Our audiences are constantly being bombarded with streams of information. How do you raise your brand above the levels of inundation? In a recent article by Lorrie Bryan, called “Creating Brand Loyalty in an Inundation Age”, she interviewed key marketers to find out.
Make it Personal
Dr. Robert D. Winsor, professor of Marketing at Loyola Marymount University, says that in the age of information inundation, making a personal connection with customers is the key to developing a brand that pays long-term dividends. “You have to make a personal connection with customers through your brand. Your brand has to connect with people on some level: emotional, personal values, or a sense of personal identity or community,” suggests Dr. Winsor.
Dan Scott, CMO of Scott Kay, says that branding is more personal now than it has even been and for good reason. “Effective branding starts with an easy to understand, consistent and appropriate promise that connects your product or service to the want or needs of an individual,” remarked Scott. “The result is like a relationship; one must know the other and have trust, respect and an attraction on some level for it to work. Get personal and your brand will experience growth.”
Dr. Winsor explains: “Branding is the most important thing a business can do. Branding does two primary things that are of great value to a business. First, effective branding has the ability to provide a company with what economists call monopoly power. This means that through branding, a product can be differentiated from its competitors in a way that essentially eliminates competitors from consumer comparisons. If consumers perceive your product or service to have many available substitutes in the marketplace, your price is limited to whatever those other companies charge. In other words, branding allows you to charge higher prices because you have demonstrated to consumers that you are not merely a commodity. Branding is a primary driver of profits because it gives companies pricing power in their markets.”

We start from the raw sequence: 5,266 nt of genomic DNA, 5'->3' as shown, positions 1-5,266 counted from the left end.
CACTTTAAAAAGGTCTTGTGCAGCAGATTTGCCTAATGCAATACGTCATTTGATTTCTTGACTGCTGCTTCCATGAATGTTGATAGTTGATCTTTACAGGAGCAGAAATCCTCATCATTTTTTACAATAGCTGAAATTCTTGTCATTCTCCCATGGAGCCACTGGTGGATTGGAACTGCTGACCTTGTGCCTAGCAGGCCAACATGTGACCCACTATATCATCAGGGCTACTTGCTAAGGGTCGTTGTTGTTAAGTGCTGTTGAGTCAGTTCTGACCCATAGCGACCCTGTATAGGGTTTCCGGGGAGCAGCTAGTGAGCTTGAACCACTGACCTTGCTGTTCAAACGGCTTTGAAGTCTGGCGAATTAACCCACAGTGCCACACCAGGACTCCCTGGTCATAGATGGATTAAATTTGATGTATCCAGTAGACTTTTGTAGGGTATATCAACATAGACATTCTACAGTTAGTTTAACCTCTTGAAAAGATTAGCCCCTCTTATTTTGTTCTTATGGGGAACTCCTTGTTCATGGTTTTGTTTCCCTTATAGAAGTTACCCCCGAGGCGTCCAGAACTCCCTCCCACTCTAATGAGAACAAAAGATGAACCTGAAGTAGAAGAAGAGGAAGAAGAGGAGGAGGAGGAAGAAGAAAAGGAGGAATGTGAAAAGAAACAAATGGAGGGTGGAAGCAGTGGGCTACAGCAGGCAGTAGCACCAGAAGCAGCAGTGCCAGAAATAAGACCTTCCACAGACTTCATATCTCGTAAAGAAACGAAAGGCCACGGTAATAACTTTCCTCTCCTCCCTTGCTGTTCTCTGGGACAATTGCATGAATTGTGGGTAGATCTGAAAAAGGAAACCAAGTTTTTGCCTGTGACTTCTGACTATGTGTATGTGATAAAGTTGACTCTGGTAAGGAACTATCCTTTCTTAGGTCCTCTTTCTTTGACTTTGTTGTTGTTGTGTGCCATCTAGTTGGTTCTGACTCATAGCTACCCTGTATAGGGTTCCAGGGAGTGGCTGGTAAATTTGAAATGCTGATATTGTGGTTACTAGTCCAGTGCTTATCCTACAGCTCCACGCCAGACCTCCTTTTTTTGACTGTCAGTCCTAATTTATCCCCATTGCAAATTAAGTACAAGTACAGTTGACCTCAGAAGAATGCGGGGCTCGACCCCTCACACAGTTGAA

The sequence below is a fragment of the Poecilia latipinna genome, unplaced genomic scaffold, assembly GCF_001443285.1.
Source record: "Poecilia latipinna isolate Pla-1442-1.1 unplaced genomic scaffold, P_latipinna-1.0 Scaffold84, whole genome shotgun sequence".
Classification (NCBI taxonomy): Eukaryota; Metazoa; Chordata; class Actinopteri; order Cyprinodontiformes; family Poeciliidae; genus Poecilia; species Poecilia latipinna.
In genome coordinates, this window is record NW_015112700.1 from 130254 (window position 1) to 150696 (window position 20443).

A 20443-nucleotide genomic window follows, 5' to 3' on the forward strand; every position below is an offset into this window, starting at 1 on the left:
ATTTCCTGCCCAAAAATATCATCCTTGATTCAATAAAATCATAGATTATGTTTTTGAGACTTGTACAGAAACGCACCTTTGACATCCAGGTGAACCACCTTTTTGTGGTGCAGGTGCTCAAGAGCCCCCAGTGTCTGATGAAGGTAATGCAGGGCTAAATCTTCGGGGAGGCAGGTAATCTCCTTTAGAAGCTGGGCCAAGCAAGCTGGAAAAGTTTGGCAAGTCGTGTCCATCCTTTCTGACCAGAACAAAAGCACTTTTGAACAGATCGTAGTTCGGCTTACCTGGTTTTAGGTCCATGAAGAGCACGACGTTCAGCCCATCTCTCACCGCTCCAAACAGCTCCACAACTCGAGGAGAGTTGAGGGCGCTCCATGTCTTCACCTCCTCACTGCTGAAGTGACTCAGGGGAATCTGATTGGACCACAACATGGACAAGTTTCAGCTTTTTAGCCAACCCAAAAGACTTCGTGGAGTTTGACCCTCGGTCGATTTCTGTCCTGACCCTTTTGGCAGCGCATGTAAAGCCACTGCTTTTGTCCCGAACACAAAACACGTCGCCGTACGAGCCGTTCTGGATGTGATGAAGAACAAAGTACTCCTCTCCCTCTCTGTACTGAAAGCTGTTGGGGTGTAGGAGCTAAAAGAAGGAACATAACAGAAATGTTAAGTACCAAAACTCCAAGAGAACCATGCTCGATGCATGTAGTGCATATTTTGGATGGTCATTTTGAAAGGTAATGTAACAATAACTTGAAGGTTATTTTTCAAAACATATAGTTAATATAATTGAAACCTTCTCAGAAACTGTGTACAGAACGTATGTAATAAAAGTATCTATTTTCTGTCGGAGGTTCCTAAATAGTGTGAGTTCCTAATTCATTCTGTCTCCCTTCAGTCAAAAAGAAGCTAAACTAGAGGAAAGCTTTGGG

The second benefit of branding is that it facilitates brand loyalty, meaning you don’t have to spend as much time or resources in selling and promotion efforts, because consumers already seek out your brand. “Thus,” says Winsor, “your costs are lower. Loyalty also allows you to charge higher prices, so again, effective branding directly leads to higher profits.”
Back Up With Substance
In an age where news travels quickly, brand equity can be quickly destroyed. Winsor says it is essential to back up your branding efforts with product and service substance. “Brand image, or selling or advertising might get you the first sale, but repeat purchases typically only come from positive customer experiences based on quality or performance.”
Advice from Scott: “Think of the benefits over features. Determine why your product/service is unique and, most of all, how it will affect a person’s life.”
Tell Your Story
With a rising multitude of social media channels, companies are trying to find the best way to tell their story. For these new online outlets, “The experience is different and the expectations are different,” says Chris Maloney, Senior VP of Marketing for Wells Fargo Advisors. “We are taking a test-and-learn approach and constantly evaluating customer responses.”
In an inundated world, branding still creates the kind of success that lasts.